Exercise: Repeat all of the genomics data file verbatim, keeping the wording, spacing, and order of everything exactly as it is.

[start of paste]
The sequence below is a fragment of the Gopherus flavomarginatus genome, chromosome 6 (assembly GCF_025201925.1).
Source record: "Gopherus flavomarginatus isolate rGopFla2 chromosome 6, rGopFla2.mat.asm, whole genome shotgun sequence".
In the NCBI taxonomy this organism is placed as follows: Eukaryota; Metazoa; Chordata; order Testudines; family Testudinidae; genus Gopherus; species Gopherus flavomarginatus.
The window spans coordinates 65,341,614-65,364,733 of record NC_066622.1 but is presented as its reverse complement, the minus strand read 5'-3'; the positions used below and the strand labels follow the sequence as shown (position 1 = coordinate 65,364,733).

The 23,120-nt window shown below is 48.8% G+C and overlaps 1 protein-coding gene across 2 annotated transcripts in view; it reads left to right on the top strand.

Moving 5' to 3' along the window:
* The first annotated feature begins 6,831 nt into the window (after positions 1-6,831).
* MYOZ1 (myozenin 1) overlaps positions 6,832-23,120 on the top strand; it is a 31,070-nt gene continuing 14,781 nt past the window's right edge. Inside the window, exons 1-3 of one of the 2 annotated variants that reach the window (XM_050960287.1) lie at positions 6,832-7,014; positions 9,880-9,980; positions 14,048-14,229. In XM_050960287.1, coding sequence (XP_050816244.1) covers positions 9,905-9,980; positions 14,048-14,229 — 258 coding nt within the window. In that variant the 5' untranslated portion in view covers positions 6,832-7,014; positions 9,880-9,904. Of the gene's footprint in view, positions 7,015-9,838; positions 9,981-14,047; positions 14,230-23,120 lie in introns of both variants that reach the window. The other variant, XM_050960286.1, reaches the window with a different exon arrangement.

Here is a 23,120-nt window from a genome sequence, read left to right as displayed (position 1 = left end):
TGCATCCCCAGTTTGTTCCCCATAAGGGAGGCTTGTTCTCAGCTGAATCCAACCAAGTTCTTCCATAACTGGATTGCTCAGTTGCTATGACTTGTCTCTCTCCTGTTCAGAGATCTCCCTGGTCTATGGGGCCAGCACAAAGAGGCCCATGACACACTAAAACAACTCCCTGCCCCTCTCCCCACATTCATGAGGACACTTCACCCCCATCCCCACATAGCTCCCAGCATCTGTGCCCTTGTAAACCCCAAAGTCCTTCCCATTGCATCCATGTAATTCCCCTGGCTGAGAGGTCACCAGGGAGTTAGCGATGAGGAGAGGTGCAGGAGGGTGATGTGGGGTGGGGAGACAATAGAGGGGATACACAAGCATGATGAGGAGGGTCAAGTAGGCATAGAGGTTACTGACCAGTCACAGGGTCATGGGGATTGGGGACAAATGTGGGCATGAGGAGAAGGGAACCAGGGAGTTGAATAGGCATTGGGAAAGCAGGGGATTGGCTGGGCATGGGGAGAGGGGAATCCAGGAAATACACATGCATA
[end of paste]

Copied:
The sequence below is a fragment of the Gopherus flavomarginatus genome, chromosome 6 (assembly GCF_025201925.1).
Source record: "Gopherus flavomarginatus isolate rGopFla2 chromosome 6, rGopFla2.mat.asm, whole genome shotgun sequence".
In the NCBI taxonomy this organism is placed as follows: Eukaryota; Metazoa; Chordata; order Testudines; family Testudinidae; genus Gopherus; species Gopherus flavomarginatus.
The window spans coordinates 65,341,614-65,364,733 of record NC_066622.1 but is presented as its reverse complement, the minus strand read 5'-3'; the positions used below and the strand labels follow the sequence as shown (position 1 = coordinate 65,364,733).

The 23,120-nt window shown below is 48.8% G+C and overlaps 1 protein-coding gene across 2 annotated transcripts in view; it reads left to right on the top strand.

Moving 5' to 3' along the window:
* The first annotated feature begins 6,831 nt into the window (after positions 1-6,831).
* MYOZ1 (myozenin 1) overlaps positions 6,832-23,120 on the top strand; it is a 31,070-nt gene continuing 14,781 nt past the window's right edge. Inside the window, exons 1-3 of one of the 2 annotated variants that reach the window (XM_050960287.1) lie at positions 6,832-7,014; positions 9,880-9,980; positions 14,048-14,229. In XM_050960287.1, coding sequence (XP_050816244.1) covers positions 9,905-9,980; positions 14,048-14,229 — 258 coding nt within the window. In that variant the 5' untranslated portion in view covers positions 6,832-7,014; positions 9,880-9,904. Of the gene's footprint in view, positions 7,015-9,838; positions 9,981-14,047; positions 14,230-23,120 lie in introns of both variants that reach the window. The other variant, XM_050960286.1, reaches the window with a different exon arrangement.

Here is a 23,120-nt window from a genome sequence, read left to right as displayed (position 1 = left end):
TGCATCCCCAGTTTGTTCCCCATAAGGGAGGCTTGTTCTCAGCTGAATCCAACCAAGTTCTTCCATAACTGGATTGCTCAGTTGCTATGACTTGTCTCTCTCCTGTTCAGAGATCTCCCTGGTCTATGGGGCCAGCACAAAGAGGCCCATGACACACTAAAACAACTCCCTGCCCCTCTCCCCACATTCATGAGGACACTTCACCCCCATCCCCACATAGCTCCCAGCATCTGTGCCCTTGTAAACCCCAAAGTCCTTCCCATTGCATCCATGTAATTCCCCTGGCTGAGAGGTCACCAGGGAGTTAGCGATGAGGAGAGGTGCAGGAGGGTGATGTGGGGTGGGGAGACAATAGAGGGGATACACAAGCATGATGAGGAGGGTCAAGTAGGCATAGAGGTTACTGACCAGTCACAGGGTCATGGGGATTGGGGACAAATGTGGGCATGAGGAGAAGGGAACCAGGGAGTTGAATAGGCATTGGGAAAGCAGGGGATTGGCTGGGCATGGGGAGAGGGGAATCCAGGAAATACACATGCATA